Video to be posted here when my internet is faster!

We spent the next 24 hours playing, watching TV, using the computer, swimming (though it was way too cold), eating, and talking, and wrestling (with Dick, not me!). A small amount of time was also alloted to sleeping. Once again, I lucked out with having a girl as a roommate. She went to sleep by 10. I think the three boys kept Dick up much later, or so it appeared from his somewhat weary look in the morning. (Fernando and Cesar had retreated to their own room for the night.)

The kids braved the cold water and air to swim

Dick wrestling with two of the boys.
And he wonders why he has sore ribs. . .

The hotel playground was put to good use!

People who have not been here sometimes wonder at the value of these "social" outtings with the kids.  The value is two-fold.  The benefit of the kids receiving undivided adult attention, even for a short time, cannot be overlooked.  Though their families love them dearly, so much of the adult energy is invested in just keeping the family going, that seldom is their time for fun with the grown-ups.  I think, too, these adventures strengthen our relationships not just with the kids we take, but with their communities as well.  In many of these areas, gringos are still viewed with suspicion, and seeing us leave and return with the children helps build trust. 

These times with the kids are good for us, too, though I have to admit they sometimes make me wonder at what I am missing with my own grandsons in the States.  (My grandsons, though, are well loved and cared for by extended family was well as their parents, and I'm probably missing out on more than they are!)  

Honestly, it think if it were not for these times spent with the kids, I would find myself missing Zach and Nate even more.  These people are becoming an extension of my family.

After a somewhat chaotic breakfast Friday morning (these kids are not used to getting to choose what they will eat, and have a hard time sticking with their decision after they have made it!) we headed to town to buy school shoes.  This "ministry of shoes" is old hat to Dick, but somewhat new to me. 

Kids here are not allowed to attend school unless they have black shoes (among many other requirements), and the shoes the four kids we had with us were not going to work.  Just the night before, Dick had received an email, telling him someone was sending a donation to use as he saw fit.  He saw fit, today, to buy all four kids shoes. We managed to find good deals in a local shoe store, and all the kids left with new school shoes.  A small thing, perhaps, but reinforcement to me that our God cares about the details of life.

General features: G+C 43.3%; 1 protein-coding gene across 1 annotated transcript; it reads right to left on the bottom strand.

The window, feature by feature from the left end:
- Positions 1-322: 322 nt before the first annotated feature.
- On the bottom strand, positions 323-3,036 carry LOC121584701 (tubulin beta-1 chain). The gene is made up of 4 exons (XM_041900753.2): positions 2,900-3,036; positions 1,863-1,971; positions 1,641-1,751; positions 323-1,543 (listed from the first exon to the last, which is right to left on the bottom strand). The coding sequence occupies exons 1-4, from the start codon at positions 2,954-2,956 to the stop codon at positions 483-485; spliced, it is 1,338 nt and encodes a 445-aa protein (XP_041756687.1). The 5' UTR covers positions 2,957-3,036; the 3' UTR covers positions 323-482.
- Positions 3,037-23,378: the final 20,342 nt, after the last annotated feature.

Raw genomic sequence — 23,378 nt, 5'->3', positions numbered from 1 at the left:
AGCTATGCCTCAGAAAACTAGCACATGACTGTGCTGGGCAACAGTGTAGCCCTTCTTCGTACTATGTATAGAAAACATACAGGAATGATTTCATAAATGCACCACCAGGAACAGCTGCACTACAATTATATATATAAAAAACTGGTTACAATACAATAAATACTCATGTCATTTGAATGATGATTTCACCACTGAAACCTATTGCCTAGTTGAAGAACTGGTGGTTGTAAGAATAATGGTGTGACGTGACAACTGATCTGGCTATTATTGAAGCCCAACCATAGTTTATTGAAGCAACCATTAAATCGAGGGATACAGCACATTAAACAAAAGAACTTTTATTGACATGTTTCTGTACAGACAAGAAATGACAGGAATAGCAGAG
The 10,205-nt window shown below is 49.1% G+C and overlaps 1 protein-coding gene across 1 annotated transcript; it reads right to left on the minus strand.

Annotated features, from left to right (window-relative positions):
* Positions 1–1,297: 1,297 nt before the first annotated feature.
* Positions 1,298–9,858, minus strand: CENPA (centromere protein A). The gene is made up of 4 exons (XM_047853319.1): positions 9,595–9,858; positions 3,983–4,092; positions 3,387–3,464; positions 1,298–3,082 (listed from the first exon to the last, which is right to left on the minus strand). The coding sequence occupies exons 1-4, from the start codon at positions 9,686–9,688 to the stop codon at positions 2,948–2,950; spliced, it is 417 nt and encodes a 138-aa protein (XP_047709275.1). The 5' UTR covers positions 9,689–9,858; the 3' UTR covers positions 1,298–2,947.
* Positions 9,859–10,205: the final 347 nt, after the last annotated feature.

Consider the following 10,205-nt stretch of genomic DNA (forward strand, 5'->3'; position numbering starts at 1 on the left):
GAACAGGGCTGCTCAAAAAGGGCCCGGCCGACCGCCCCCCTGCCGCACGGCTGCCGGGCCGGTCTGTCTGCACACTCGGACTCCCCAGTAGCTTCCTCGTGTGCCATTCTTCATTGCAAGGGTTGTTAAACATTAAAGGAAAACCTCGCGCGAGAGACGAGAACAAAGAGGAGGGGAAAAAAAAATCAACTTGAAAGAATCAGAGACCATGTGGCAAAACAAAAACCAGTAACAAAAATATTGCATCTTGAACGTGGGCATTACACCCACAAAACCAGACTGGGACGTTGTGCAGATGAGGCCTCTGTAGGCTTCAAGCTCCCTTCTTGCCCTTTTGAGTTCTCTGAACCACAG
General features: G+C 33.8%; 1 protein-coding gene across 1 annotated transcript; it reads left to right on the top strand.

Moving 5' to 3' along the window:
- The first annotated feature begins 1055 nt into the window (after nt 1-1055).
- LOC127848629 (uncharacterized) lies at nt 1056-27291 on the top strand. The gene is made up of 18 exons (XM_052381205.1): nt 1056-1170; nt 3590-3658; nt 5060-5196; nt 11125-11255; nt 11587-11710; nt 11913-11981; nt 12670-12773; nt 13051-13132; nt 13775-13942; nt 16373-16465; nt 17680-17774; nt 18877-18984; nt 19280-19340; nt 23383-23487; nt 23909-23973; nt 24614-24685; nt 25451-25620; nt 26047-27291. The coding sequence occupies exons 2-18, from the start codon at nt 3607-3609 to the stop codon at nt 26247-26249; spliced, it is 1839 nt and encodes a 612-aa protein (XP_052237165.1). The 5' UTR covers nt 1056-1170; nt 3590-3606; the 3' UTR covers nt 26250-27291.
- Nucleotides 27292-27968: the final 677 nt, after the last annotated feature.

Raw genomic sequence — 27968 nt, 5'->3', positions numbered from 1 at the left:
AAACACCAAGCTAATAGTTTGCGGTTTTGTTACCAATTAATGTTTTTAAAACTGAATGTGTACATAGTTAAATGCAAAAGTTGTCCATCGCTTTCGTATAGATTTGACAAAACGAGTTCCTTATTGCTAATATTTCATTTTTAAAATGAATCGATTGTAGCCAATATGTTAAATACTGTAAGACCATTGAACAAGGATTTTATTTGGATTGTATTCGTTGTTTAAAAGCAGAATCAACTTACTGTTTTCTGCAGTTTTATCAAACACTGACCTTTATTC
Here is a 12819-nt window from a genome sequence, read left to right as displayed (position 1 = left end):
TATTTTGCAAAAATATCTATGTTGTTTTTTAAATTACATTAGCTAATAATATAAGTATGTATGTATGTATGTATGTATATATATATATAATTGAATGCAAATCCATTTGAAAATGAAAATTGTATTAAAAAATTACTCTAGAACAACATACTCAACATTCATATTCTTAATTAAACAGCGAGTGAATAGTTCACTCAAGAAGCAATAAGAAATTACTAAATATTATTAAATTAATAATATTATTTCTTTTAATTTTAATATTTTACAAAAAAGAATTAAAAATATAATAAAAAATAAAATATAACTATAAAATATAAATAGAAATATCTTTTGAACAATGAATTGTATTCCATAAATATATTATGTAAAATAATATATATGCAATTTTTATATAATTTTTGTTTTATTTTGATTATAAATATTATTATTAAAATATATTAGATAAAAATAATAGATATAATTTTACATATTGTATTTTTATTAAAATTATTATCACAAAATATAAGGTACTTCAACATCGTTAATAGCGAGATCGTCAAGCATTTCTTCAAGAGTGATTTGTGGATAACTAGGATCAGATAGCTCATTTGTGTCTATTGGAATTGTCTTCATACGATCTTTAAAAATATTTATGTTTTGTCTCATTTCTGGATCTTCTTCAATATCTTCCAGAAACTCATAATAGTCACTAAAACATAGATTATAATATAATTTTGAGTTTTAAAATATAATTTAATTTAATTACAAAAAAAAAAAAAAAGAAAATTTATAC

We were not done with our work here, however.  We still needed to visit with the teacher Grandma had found to tutor Bayron at home this year. (He is not allowed to attend the local school because he is deaf.)  We had discussed the possibility of Bayron attending the school where this teacher taught during the day, but the cost proved to be prohibitive.  So we were hopeful that Sra. Anna would travel to work with Bayron at home.

As soon as we met Ana, she asked me if we were Christians.  When I answered, "yes," she said she had been praying that God would bring other believers into her life and work.  She agreed to work with Bayron individually, though the cost of this tutoring proved to be somewhat higher than we had hoped.  Ana already lives a long way from her school, and Bayron's house is in the opposite direction from her home.  The cost of her transportation would also have to be factored in.  Usually when she works one-to-one with students Ana charges significantly more than we are able to pay her (she's actually a special ed. teacher with experience with deaf children), but was willing to work with Bayron at a reduced rate.  While this was not the perfect solution, it will at least provide him with some regular instruction, and a chance to actually advance in school.

After taking Grandma back home, it was time to say good-bye.  Leaving this family is like leaving old friends.  Though we don't have much in common it terms of our backgrounds, or even life-styles, we do share a love of God and a love of these kids that binds our hearts firmly together.  We both look forward to our return.